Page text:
We collected 12 species that were not previously recorded for Honduras in Moure et al. (2012) (Table 1); one of these, Euglossa dilemma Bembé & Eltz, was a more recently recognized species. Eulaema marcii Nemésio is included by Moure et al. (2012) and Ramírez et al. (2002) in Eulaema cingulata F. However, E. cingulata is now considered South American, with E. marcii occurring in Central America and Mexico (D. W. Roubik, personal observation). Two of the species (Eulaema meriana [Olivier] and Euglossa townsendii Cockerell) not recorded as occurring in Honduras by Moure et al. (2012) are listed as occurring in Honduras by Ramírez et al. (2002). Based on distributions given in Moure et al. (2012), 3 of the species collected in our study represent range extensions. Two of these are northwestern extensions: Euglossa cybelia Moure, approximately 700 km from Puntarenas, Costa Rica, and Euglossa hansoni Moure, approximately 1,100 km from Colón, Panama. The third, Eufriesea pallida Kimsey, represents a nearly 400 km easterly range extension from Chiapas, Mexico. Of the 10 species not recorded as occurring in Honduras in Moure et al. (2012) or Ramírez et al. (2002), all but one (E. pallida) have specimens recorded from Honduras in Ascher & Pickering's (2015) Discover Life checklist, although many of the specimen records are incomplete. It should also be noted that the range of E. townsendi is uncertain and under study, but it has been verified in Panama (D. W. Roubik, personal observation).

Table 1.

Numbers, relative abundances, and locations of orchid bee species collected at Cusuco National Park, Honduras, during Jun to Aug 2012 and 2013.

t01_765.gif

Table 2.

Additional species of orchid bees recorded for Honduras that were not collected in our study, with literature sources.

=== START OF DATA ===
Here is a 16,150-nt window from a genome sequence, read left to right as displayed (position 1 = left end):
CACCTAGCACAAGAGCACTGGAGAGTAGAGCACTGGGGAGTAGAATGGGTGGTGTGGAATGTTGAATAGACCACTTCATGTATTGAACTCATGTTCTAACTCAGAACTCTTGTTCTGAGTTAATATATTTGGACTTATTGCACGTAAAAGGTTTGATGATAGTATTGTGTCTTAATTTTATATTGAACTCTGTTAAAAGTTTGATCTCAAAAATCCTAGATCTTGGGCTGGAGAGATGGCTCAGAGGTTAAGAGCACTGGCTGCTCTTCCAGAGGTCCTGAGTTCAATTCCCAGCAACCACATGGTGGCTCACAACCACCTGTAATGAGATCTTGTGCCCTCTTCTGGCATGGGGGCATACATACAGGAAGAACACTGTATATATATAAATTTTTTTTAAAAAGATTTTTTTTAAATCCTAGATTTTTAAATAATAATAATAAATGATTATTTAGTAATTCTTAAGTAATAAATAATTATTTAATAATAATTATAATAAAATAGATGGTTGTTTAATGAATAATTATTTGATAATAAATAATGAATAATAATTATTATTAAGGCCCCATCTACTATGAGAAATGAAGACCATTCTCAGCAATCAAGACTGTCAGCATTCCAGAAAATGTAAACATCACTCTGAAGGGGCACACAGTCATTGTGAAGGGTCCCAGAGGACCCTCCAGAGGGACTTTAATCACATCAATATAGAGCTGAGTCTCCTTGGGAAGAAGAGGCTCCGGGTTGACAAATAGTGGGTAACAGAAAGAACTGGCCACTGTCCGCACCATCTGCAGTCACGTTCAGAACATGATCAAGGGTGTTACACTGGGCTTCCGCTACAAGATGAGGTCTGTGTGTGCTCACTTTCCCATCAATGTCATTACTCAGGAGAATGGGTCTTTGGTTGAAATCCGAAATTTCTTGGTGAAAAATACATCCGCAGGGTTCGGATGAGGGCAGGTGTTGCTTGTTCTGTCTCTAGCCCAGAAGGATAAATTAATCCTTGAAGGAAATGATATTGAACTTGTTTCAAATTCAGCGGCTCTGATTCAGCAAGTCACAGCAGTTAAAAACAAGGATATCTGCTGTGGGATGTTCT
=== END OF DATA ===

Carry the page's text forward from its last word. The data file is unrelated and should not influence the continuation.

t02_765.gif

Discussion

There appears to be little published information on orchid bee species richness at higher elevation cloud forest locations. In Mesoamerica, Roubik & Ackerman (1987) identified 50 orchid bee species at a 900 m elevation cloud forest location at Cerro Campana, Panama, over the course of a 7 yr study. Ackerman & Roubik (2012) reviewed 30 yr of euglossine pollination data at this and 2 other sites, and the aforementioned Cerro Campana site had 11 species of Eufriesea, far more than lower elevation sites. Janzen et al. (1982) collected 27, 18, and 13 species of orchid bees at 3 locations in Costa Rica in 1977 to 1979, with sample sites ranging from near sea level to about 300 m elevation. Our species richness of 24 appears to be relatively low compared with other studies, where Chao1 estimates at 6 sites in Panama and the Amazon region range from 37 to 52 total species, and 27 to 44 species were actually sampled (Roubik 2004). The current species listed for Nicaragua include 32 euglossines (Hinojosa-Diaz & Engel 2012). Comparisons among studies are difficult because of sample size differences, bait presentation differences, and study lengths, along with variation in surrounding habitat quality, from which bees arrive during longer placement in the field.

Our species richness was near the Chao1 estimate of total species richness present of 24.67. Even so, our inventory is likely incomplete. Use of different attractants could result in new species collections, because many orchid bee species are attracted to specific chemical attractants (Roubik & Hanson 2004). In addition, it is possible that we failed to collect rare highland Mesoamerican species, or species such as Euglossa cyanura Cockerell, a Panamanian and possibly Costa Rican species that does not visit any known chemical baits (1 undescribed species occurs in Costa Rica; D. W. Roubik, personal observation). Also, because our study was limited to a 2 mo period each year, it is possible that some seasonal orchid bee species were not collected, although in general orchid bee populations tend to be fairly stable over the course of a year (Roubik & Ackermann 1987). Members of the genus Eufriesea are known to be highly seasonal, and for this reason are poorly represented in many collections (Roubik & Hanson 2004).